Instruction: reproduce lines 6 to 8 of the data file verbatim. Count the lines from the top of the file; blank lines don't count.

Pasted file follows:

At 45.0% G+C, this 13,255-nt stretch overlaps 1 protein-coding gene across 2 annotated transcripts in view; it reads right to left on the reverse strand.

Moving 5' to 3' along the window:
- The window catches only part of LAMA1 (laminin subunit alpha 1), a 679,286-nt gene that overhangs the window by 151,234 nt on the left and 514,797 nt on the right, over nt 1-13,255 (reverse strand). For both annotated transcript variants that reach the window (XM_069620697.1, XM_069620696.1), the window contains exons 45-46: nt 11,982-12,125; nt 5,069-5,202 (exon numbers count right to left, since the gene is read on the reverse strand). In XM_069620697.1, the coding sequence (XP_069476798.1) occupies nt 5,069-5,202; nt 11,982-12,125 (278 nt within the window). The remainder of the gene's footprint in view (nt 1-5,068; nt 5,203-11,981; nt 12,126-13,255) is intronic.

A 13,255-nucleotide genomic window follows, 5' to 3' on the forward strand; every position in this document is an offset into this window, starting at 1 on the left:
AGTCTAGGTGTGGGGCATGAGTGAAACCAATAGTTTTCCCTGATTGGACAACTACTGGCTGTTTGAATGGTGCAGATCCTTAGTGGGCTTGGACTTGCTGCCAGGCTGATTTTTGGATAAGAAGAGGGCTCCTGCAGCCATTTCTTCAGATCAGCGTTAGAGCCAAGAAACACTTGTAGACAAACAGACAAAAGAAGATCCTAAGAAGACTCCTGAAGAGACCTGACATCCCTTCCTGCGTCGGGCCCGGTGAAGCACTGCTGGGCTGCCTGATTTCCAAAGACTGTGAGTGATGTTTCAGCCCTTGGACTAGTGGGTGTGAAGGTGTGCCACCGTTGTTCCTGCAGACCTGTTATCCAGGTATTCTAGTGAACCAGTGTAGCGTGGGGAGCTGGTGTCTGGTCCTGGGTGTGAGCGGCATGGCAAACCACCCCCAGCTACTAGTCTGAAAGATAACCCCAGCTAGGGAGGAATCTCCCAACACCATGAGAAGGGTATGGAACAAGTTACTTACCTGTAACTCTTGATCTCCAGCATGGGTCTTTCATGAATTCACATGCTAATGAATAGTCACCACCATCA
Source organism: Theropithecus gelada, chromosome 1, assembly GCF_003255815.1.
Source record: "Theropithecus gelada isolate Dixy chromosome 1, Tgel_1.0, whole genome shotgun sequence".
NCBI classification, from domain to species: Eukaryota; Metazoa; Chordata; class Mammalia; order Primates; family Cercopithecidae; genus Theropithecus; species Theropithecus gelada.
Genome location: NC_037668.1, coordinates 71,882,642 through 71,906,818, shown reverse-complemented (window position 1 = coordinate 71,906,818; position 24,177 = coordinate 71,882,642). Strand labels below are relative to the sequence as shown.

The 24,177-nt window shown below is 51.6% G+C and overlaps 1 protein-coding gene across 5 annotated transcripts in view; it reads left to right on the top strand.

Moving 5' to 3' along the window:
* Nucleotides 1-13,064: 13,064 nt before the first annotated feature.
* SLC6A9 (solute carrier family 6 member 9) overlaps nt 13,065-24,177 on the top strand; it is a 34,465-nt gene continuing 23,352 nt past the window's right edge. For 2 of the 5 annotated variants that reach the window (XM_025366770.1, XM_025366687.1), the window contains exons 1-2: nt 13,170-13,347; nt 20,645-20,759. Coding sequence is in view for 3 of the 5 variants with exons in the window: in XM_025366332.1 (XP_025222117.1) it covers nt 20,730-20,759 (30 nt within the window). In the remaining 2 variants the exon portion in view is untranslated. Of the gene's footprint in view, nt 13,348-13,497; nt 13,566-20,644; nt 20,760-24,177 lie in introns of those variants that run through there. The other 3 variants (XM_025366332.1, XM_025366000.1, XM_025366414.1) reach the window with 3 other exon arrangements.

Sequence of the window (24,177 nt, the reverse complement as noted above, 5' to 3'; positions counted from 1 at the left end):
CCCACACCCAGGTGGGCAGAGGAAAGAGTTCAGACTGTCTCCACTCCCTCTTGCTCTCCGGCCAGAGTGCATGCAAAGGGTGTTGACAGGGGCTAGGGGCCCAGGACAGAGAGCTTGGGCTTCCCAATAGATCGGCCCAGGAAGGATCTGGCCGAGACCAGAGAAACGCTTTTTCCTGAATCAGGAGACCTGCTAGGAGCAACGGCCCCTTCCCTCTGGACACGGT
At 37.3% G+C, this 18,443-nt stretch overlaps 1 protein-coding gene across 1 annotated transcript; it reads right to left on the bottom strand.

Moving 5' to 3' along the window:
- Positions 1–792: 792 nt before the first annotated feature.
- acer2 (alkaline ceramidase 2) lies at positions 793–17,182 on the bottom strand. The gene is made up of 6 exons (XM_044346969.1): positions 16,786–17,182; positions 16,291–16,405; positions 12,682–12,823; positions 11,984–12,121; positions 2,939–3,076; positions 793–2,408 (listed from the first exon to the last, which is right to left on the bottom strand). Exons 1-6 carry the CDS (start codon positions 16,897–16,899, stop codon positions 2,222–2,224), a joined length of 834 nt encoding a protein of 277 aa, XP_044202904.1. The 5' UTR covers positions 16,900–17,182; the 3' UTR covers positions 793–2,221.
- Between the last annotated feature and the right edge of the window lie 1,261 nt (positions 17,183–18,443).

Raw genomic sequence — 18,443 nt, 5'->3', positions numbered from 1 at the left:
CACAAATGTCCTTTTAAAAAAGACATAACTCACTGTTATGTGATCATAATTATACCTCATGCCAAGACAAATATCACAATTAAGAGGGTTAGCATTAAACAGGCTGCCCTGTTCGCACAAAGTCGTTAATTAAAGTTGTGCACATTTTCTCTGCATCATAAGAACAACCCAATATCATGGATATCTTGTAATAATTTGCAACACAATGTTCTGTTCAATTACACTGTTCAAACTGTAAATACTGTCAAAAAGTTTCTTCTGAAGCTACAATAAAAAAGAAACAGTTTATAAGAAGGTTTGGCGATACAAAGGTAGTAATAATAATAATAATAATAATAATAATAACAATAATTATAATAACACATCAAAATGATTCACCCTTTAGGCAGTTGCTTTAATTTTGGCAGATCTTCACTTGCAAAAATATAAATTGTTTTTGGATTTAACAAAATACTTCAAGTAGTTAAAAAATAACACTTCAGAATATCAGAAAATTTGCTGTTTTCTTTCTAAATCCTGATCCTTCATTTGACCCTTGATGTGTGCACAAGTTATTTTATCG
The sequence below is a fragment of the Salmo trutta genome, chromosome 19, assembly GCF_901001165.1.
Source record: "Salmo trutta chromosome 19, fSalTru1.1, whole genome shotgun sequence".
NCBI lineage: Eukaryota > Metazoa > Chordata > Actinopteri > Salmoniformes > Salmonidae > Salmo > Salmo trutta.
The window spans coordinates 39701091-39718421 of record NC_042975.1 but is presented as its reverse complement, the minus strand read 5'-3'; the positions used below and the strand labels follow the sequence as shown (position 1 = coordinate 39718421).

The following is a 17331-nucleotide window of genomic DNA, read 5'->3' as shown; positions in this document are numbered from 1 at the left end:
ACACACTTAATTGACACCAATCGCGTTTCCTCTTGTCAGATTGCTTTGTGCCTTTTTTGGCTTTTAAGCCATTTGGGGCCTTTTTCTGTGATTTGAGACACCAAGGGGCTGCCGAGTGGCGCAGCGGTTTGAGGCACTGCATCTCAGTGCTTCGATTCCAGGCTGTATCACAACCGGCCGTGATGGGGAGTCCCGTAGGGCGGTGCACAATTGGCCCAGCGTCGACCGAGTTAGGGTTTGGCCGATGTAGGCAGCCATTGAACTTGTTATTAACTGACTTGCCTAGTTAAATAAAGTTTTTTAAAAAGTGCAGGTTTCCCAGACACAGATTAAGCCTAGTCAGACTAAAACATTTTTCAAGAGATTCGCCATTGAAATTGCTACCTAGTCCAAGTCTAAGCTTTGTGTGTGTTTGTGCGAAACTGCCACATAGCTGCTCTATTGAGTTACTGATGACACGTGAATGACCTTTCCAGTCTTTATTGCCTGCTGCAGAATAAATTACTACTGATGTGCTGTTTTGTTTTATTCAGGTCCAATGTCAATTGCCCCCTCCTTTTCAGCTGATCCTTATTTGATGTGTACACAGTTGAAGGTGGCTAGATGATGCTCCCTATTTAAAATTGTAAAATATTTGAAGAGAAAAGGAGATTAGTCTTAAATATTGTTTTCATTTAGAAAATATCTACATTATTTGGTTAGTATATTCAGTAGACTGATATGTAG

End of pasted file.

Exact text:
Source organism: Theropithecus gelada, chromosome 1, assembly GCF_003255815.1.
Source record: "Theropithecus gelada isolate Dixy chromosome 1, Tgel_1.0, whole genome shotgun sequence".
NCBI classification, from domain to species: Eukaryota; Metazoa; Chordata; class Mammalia; order Primates; family Cercopithecidae; genus Theropithecus; species Theropithecus gelada.